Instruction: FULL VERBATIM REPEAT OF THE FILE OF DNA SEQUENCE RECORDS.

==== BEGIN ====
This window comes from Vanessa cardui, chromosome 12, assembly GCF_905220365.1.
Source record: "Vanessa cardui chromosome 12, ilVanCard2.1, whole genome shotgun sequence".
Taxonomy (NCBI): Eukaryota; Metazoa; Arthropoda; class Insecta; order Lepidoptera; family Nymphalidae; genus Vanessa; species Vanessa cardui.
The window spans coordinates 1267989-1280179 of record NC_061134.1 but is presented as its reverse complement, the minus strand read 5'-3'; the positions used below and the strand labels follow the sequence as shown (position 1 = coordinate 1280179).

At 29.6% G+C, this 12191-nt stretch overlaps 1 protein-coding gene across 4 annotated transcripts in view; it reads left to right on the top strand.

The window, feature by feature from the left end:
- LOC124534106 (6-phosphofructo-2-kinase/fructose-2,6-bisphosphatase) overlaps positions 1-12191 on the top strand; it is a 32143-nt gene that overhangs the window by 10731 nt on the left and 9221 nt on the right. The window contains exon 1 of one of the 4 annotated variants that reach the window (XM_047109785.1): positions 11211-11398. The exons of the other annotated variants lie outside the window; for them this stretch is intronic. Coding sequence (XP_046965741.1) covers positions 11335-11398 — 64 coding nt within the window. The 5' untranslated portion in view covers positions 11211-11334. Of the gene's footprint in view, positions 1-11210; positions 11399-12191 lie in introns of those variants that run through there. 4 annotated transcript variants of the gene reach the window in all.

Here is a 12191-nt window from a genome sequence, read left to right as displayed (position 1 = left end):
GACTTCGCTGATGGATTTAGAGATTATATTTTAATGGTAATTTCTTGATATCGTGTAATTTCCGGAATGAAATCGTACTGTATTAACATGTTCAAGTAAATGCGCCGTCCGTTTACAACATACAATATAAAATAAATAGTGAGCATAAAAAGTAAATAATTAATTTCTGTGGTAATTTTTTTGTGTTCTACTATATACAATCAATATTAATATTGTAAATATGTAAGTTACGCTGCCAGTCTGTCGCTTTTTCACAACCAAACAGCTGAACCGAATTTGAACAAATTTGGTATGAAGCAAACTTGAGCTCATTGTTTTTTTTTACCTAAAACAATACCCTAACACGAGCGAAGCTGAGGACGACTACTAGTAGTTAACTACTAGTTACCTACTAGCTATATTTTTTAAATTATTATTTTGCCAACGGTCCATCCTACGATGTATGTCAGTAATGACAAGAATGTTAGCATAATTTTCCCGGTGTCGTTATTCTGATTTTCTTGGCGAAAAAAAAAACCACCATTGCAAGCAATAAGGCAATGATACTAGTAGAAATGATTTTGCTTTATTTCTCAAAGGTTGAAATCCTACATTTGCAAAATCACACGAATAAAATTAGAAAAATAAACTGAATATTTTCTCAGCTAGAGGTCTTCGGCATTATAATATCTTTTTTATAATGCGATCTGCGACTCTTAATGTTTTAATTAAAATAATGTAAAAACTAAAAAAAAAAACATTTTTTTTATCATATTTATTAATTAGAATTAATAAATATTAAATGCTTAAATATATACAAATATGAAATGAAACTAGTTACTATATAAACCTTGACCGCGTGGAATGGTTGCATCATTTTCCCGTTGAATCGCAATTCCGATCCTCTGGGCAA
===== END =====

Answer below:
This window comes from Vanessa cardui, chromosome 12, assembly GCF_905220365.1.
Source record: "Vanessa cardui chromosome 12, ilVanCard2.1, whole genome shotgun sequence".
Taxonomy (NCBI): Eukaryota; Metazoa; Arthropoda; class Insecta; order Lepidoptera; family Nymphalidae; genus Vanessa; species Vanessa cardui.
The window spans coordinates 1267989-1280179 of record NC_061134.1 but is presented as its reverse complement, the minus strand read 5'-3'; the positions used below and the strand labels follow the sequence as shown (position 1 = coordinate 1280179).

At 29.6% G+C, this 12191-nt stretch overlaps 1 protein-coding gene across 4 annotated transcripts in view; it reads left to right on the top strand.

The window, feature by feature from the left end:
- LOC124534106 (6-phosphofructo-2-kinase/fructose-2,6-bisphosphatase) overlaps positions 1-12191 on the top strand; it is a 32143-nt gene that overhangs the window by 10731 nt on the left and 9221 nt on the right. The window contains exon 1 of one of the 4 annotated variants that reach the window (XM_047109785.1): positions 11211-11398. The exons of the other annotated variants lie outside the window; for them this stretch is intronic. Coding sequence (XP_046965741.1) covers positions 11335-11398 — 64 coding nt within the window. The 5' untranslated portion in view covers positions 11211-11334. Of the gene's footprint in view, positions 1-11210; positions 11399-12191 lie in introns of those variants that run through there. 4 annotated transcript variants of the gene reach the window in all.

Here is a 12191-nt window from a genome sequence, read left to right as displayed (position 1 = left end):
GACTTCGCTGATGGATTTAGAGATTATATTTTAATGGTAATTTCTTGATATCGTGTAATTTCCGGAATGAAATCGTACTGTATTAACATGTTCAAGTAAATGCGCCGTCCGTTTACAACATACAATATAAAATAAATAGTGAGCATAAAAAGTAAATAATTAATTTCTGTGGTAATTTTTTTGTGTTCTACTATATACAATCAATATTAATATTGTAAATATGTAAGTTACGCTGCCAGTCTGTCGCTTTTTCACAACCAAACAGCTGAACCGAATTTGAACAAATTTGGTATGAAGCAAACTTGAGCTCATTGTTTTTTTTTACCTAAAACAATACCCTAACACGAGCGAAGCTGAGGACGACTACTAGTAGTTAACTACTAGTTACCTACTAGCTATATTTTTTAAATTATTATTTTGCCAACGGTCCATCCTACGATGTATGTCAGTAATGACAAGAATGTTAGCATAATTTTCCCGGTGTCGTTATTCTGATTTTCTTGGCGAAAAAAAAAACCACCATTGCAAGCAATAAGGCAATGATACTAGTAGAAATGATTTTGCTTTATTTCTCAAAGGTTGAAATCCTACATTTGCAAAATCACACGAATAAAATTAGAAAAATAAACTGAATATTTTCTCAGCTAGAGGTCTTCGGCATTATAATATCTTTTTTATAATGCGATCTGCGACTCTTAATGTTTTAATTAAAATAATGTAAAAACTAAAAAAAAAAACATTTTTTTTATCATATTTATTAATTAGAATTAATAAATATTAAATGCTTAAATATATACAAATATGAAATGAAACTAGTTACTATATAAACCTTGACCGCGTGGAATGGTTGCATCATTTTCCCGTTGAATCGCAATTCCGATCCTCTGGGCAA